Corporates still not seeking climate data from supply chain, CDP report shows
Published February 22, 2022
Only 38% of companies engage with their suppliers on climate change, according to the CDP. This figure falls to 16% for water security.
CDP, a global disclosure system which helps organisations from, companies to cities, states and regions reduce CO2 emissions, asked 200 of its corporate members to approach 26,813 of their suppliers for information about climate and environmental impacts in 2021. Less than half (11,400) responded.
The resulting supply chain report, ‘Engaging the chain: driving speed and scale’, shows that 56% of suppliers do not have any climate targets, although this number is increasing on average by 5% per year.
CDP estimates that it could be a decade is before all suppliers reporting in 2021 set any climate target. These are unlikely to be particularly rigorous: of those suppliers that had set targets, only 2.5% are using science-based targets.
More positively, 71% of supplier companies are already reporting operational emissions (Scope 1 and 2), but only 20% reported on Scope 3 emissions. In addition, only 28% reported having a low-carbon transition plan.
“The truth is it’s very complex to account for all your suppliers,” commented Seyed Ebrahimi, Alfa Energy’s principal consultant on sustainability strategy. “It’s just normal that businesses are not meeting supply chain commitments, because they haven’t integrated some aspect of their core business with suppliers. It’s a big task for companies to set Scope 3 emission targets across all 15 categories and there are some major issues with the process of gathering data. Yes, the financial and aviation sector can set scope 3 for suppliers, because of advancements in digitising their chain information but many other industries fall short. The problem applies particularly to sectors such as agri-food, where digitisation of upstream data is still at elementary stage and access to reliable food chain information a huge challenge (top agri-food exporter such as India and China)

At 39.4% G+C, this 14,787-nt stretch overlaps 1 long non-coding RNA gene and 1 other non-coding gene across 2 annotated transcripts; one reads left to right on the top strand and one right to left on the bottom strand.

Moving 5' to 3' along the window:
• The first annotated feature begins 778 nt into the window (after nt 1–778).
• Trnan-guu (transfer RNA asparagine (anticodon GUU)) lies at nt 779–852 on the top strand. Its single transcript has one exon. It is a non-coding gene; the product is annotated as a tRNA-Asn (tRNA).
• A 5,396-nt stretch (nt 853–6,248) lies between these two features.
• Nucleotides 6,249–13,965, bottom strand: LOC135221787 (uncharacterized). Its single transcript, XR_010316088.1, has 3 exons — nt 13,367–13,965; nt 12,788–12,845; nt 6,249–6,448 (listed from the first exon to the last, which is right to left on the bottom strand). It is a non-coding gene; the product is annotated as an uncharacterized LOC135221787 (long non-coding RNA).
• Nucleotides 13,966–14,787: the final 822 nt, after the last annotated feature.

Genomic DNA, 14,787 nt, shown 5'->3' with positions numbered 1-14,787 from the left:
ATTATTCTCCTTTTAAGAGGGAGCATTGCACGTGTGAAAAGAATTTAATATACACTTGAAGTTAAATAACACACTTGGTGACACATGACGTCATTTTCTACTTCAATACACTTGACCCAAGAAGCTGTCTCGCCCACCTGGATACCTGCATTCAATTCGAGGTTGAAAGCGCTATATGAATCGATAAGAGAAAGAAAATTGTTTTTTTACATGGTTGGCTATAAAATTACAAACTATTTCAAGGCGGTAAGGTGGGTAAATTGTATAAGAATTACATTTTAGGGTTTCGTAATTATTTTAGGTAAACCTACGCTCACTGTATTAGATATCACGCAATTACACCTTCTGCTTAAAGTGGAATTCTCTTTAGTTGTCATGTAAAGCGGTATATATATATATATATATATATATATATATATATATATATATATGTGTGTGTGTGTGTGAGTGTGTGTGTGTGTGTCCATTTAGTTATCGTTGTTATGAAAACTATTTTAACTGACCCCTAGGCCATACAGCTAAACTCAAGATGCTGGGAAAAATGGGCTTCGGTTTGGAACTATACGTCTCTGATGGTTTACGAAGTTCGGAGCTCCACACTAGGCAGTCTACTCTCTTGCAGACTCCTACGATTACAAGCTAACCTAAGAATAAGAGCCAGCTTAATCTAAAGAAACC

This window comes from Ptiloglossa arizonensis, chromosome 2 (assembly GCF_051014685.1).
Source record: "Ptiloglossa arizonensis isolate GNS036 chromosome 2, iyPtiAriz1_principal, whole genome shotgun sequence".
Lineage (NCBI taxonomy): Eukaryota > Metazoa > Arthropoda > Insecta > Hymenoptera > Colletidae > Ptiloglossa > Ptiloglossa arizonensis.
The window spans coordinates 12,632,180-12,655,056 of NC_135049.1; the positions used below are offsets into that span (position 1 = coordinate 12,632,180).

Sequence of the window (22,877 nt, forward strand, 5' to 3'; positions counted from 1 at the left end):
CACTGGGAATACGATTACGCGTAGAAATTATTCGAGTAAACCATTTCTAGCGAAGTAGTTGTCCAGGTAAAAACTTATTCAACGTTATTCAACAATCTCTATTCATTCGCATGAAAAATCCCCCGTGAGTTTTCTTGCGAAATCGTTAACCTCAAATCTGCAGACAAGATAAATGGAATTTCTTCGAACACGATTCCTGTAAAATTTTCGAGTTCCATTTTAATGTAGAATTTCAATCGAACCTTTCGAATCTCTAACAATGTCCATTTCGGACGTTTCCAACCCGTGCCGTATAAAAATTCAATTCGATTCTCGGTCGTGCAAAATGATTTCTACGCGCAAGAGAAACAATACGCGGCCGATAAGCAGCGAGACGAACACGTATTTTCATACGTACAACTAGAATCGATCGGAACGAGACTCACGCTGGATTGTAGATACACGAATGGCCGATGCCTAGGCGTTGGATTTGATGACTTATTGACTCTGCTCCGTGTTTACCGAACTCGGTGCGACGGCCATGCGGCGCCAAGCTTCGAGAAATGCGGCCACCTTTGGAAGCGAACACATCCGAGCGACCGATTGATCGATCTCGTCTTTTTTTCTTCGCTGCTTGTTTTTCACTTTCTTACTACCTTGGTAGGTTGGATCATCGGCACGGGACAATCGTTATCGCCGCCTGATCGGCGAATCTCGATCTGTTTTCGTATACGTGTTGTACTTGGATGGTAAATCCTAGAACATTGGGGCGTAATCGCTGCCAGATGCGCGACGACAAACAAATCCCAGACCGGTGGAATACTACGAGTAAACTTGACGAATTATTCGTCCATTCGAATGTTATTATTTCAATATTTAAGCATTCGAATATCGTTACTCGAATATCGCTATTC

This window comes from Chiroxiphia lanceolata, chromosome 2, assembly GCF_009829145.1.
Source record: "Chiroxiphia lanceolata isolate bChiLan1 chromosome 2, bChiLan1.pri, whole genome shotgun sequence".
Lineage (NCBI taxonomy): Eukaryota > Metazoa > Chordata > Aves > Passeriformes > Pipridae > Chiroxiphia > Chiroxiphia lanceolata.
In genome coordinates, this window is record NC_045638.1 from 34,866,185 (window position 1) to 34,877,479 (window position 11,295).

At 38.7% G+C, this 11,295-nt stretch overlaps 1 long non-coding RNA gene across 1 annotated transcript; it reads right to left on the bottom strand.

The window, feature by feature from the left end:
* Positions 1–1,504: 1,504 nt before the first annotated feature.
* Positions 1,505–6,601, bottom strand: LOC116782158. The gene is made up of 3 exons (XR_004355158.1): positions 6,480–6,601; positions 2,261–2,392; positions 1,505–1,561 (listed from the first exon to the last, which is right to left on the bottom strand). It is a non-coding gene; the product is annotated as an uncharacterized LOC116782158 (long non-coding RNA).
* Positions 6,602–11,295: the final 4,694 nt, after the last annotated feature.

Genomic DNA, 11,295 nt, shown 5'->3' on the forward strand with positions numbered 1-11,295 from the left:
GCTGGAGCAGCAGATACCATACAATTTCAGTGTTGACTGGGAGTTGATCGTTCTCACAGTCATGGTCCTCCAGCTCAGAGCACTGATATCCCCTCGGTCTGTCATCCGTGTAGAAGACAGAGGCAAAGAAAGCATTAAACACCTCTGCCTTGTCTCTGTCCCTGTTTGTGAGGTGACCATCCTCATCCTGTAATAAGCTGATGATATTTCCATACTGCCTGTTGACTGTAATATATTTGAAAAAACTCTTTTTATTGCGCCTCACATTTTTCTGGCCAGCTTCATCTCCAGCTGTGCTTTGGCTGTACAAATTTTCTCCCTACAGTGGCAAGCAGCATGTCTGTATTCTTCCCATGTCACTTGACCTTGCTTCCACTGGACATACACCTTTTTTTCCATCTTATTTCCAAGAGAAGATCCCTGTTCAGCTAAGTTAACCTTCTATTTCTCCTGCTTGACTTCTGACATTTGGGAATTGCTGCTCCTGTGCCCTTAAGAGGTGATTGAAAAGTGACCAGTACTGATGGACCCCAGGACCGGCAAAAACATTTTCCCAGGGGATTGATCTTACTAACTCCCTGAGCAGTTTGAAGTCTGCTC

But, as Ebrahimi points out, there are many tools out there that companies can draw on, from mathematical models (Extended economic input/models) to advanced/hybrid life cycle assessment tools.
“These are becoming more popular as companies become increasingly educated about what’s possible when mapping and configuring their supply chain and becoming more agile,” says Ebrahimi.
Life cycle analysis is becoming increasingly important as corporates seek to understand their Scope 3 impacts at a product level. The EU is also preparing a standardised life cycle methodology against which companies must substantiate their claims, the Product Environmental Footprint (PEF). Nevertheless, only 2% of suppliers reported any product-level lifecycle footprints to CDP in 2021.
“Alfa Energy is already renowned for calculating Scope 1 and 2 emissions,” says Ebrahimi, “However Scope 3 requires mapping supply chain tools like lifecycle assessment. Alfa’s Sustainability team can organise workshops on extending supply chain services: we are there to help our clients simplify what is a very complex challenge.”